The appointment of Pap Ndiaye, historian and expert on the rights of American minorities, was the biggest surprise of the new French government formation. Even before he got to work, the left-leaning academic was criticized by the political right for his “woke” stances on race and police brutality.
“I am a pure product of Republican meritocracy, of which school is the pillar,” Ndiaye said on Friday when he entered the government of Elisabeth Borne.
Coming from a modest Franco-Senegalese family, Ndiaye’s French mother, a teacher at a college near Paris, raised him and his sister alone.
He became director of the Musée de l’Immigration in Paris, a member of the scientific council of the magazine “Histoire” and an authority on colonialism and the history of race relations in France and the United States.
“I am also a symbol of diversity,” he said, adding that it was not necessarily a source of pride but that it gave him “a sense of duty and responsibility” towards young people in France.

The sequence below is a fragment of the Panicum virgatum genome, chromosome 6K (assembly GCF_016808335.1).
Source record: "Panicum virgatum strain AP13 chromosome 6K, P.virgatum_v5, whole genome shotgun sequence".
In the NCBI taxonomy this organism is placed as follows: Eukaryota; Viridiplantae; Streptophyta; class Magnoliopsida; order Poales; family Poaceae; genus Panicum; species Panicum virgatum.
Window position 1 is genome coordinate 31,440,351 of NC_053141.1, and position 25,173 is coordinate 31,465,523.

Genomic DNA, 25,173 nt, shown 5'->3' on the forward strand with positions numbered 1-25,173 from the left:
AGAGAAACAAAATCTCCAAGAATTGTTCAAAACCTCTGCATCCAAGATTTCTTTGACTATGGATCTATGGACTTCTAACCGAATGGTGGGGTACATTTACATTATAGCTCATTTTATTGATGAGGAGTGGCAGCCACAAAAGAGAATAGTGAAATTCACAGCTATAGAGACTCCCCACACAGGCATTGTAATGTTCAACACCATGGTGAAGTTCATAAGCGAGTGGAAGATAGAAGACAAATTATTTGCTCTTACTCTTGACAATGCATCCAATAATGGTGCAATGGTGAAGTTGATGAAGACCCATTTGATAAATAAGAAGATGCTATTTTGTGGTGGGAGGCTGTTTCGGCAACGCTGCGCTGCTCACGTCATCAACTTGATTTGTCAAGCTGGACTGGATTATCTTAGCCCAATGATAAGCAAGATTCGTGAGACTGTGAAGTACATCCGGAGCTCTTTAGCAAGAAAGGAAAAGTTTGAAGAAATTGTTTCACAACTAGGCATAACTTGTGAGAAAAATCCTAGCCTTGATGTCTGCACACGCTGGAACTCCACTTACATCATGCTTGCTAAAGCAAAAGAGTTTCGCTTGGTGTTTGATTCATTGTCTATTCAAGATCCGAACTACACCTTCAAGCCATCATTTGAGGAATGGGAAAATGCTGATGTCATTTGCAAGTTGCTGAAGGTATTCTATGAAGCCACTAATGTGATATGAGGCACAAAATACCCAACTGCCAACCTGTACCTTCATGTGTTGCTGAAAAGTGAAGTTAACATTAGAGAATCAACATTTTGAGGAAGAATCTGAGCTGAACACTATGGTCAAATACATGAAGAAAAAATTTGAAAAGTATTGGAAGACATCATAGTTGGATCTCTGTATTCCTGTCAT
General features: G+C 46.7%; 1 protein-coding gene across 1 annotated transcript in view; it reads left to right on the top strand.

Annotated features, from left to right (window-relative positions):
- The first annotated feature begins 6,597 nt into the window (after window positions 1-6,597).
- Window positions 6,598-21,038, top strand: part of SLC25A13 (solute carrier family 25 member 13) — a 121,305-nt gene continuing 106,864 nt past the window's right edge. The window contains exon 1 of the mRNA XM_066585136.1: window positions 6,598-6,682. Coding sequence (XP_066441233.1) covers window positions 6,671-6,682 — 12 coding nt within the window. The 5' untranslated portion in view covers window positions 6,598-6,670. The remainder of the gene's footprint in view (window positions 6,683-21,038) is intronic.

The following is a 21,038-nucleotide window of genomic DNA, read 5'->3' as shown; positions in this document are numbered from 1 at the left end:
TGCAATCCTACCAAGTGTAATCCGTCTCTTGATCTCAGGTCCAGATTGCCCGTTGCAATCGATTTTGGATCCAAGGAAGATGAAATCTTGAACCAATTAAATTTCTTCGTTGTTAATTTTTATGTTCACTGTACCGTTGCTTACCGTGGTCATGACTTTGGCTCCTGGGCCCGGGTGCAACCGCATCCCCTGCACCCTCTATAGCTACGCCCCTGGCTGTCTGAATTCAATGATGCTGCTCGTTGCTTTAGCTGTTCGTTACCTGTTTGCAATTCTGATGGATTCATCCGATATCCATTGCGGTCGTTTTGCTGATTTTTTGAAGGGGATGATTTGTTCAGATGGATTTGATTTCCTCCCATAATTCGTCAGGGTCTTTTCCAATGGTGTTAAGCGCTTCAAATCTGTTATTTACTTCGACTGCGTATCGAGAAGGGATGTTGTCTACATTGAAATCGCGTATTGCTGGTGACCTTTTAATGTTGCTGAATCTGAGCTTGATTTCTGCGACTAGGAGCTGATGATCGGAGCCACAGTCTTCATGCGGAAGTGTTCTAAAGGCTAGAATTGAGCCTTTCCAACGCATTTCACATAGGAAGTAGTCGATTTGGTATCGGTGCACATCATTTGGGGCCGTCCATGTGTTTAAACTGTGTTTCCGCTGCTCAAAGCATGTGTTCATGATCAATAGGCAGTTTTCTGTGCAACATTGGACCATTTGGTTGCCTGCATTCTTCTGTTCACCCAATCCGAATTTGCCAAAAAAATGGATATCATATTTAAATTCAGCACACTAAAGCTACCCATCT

Ndiaye, 57, rose to prominence with his 2008 essay, The black conditionon French minorities.
In addition to his extensive teaching experience in higher education, he was a consultant for a 2019 exhibition on black role models at the Musée d’Orsay in Paris. The following year, he co-wrote a report on diversity at the Paris Opera.
Some of Ndiaye’s positions have drawn criticism in France – a country with a long universalist and secular tradition.
A supporter of positive discrimination, he said The world in 2017, there was “structural racism in France”.
His advocacy of identity politics led his critics to label him an “indigenist”, although he also opposed the removal of the word “race” from the French Constitution.
In 2020, he said the country was still struggling to recognize it had a problem with police brutality, which disproportionately targets racial minorities.
“There is denial about police violence in France, and it’s been going on for a long time,” he told France Inter radio.
A call to the left
Ndiaye’s ideological positions contrast sharply with his predecessor, Jean-Michel Blanquer, who not only denounced what he called Islamo-leftism in French universities, but founded his own think tank to oppose what he called the doctrine of imported “Wokism”. the United States.